Governing bodies in Washington, Albany and Mineola could all learn a few pointers from villages in the Roslyn area. Local villages are not mandated to approve balanced budges, but they do so, all while keeping the tax burden under wraps, year after year.
As is the case every April, the villages of Roslyn, Roslyn Estates, Roslyn Harbor and East Hills have drafted, debated and approved balanced budgets. The latter is the largest village in the Roslyn are and as always, its budget was presented with message from Mayor Michael R Koblenz.
“For an unprecedented ninth year in a row, the budget contains a zero tax increase for our residents,” said Koblenz. “The budget carries out our pledge to maximize services while minimizing and containing costs. We are continuing our course of economic prudence. We continue to earn one of Moody’s highest bond ratings, Aa1, of any village our size.”
The East Hills budget totals $13,124,902 in expenditures. Employee benefits accounts for 19 percent of the budget or $2,443,113. Next came streets ($1,789,62), debt service ($1,633,951), culture and recreation ($1,269,500), fire department ($1,081,283), security ($913,620), sanitation ($808,000) and administration ($810,700). The leaf collection budget, on the other hand, stands at “zero” in expenditures.
Koblenz added that the budget allows for “effective security protections,” a road repavement project, the replacement and purchase of new vehicles and the continued funding of volunteer firefighters.
“Safety remains the village’s number one priority and the budget provides the means to achieve these important objectives,” Koblenz said.”For the past couple of years the only crimes have been car break-ins when residents have not locked their car doors and other minor offenses. The community is safer than ever.”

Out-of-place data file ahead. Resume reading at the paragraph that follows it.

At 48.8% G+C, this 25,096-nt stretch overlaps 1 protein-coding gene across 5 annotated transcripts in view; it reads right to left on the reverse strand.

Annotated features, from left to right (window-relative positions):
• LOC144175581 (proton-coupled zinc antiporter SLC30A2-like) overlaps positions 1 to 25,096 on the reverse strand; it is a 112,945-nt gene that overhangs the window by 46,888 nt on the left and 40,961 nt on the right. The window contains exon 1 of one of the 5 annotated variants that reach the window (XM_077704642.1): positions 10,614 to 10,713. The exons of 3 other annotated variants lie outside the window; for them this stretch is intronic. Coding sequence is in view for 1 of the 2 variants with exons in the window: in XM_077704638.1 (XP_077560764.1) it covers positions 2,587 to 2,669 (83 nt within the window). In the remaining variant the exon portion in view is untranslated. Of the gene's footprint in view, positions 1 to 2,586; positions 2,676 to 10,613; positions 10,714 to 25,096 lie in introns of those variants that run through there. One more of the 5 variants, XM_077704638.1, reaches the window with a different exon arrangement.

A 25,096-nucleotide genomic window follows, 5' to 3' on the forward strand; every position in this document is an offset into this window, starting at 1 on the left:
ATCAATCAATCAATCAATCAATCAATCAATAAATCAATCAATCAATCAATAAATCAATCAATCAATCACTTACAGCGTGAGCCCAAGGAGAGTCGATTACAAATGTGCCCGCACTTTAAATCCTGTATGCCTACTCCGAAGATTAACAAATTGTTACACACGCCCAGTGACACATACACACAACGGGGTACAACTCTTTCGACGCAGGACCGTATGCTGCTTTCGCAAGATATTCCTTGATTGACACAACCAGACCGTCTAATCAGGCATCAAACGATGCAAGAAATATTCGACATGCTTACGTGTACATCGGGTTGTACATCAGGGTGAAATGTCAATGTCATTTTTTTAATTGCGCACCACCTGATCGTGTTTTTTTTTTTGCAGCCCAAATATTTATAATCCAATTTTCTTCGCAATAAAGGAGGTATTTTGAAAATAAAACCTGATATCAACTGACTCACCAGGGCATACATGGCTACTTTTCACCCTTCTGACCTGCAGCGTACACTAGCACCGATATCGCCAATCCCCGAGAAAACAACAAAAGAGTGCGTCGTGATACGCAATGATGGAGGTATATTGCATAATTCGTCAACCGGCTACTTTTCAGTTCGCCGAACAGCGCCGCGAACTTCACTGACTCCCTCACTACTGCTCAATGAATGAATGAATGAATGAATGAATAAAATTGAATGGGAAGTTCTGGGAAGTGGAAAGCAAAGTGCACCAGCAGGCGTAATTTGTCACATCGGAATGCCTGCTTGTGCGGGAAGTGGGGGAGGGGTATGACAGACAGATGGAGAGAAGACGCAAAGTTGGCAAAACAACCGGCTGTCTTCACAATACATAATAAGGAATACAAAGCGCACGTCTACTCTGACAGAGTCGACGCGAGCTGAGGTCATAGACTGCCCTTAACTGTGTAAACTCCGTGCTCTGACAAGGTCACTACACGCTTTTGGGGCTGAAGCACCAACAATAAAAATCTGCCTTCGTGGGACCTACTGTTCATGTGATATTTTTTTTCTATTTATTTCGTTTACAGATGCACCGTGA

The Village of Roslyn Estates board of trustees passed its own budget last week. This pleasant village, tucked away in the northern part of the Roslyn area, will have a budget totaling $1,808,704. Spending and revenue, also, will be for and come from the usual sources. The village will spend $245,000 on fire department expenses, $188,000 on sanitation, $181,000 on road renewal, $117,080 on streets personnel and $1186,148 on debt service. Revenues will come from real estate taxes ($12,15,995), state aid ($281.386), permits ($90,000), rents from tennis courts ($29,000), sewer assessments ($19,000) and an electrical gross receipts tax ($18,500).
Meanwhile, in Roslyn Harbor, the board approved a $1,144,143.67 budget. The total fire department budget is $227,517. Next is the total street maintenance snow removal and street lighting items ($140,750) and the refuse and garbage budget ($127,565). Real estate taxes comprise over half of all projected revenue ($644,412), with other monies coming from rubbish removal fees ($138,047), building and alteration permits ($75,000) and parking lot permits ($48,000).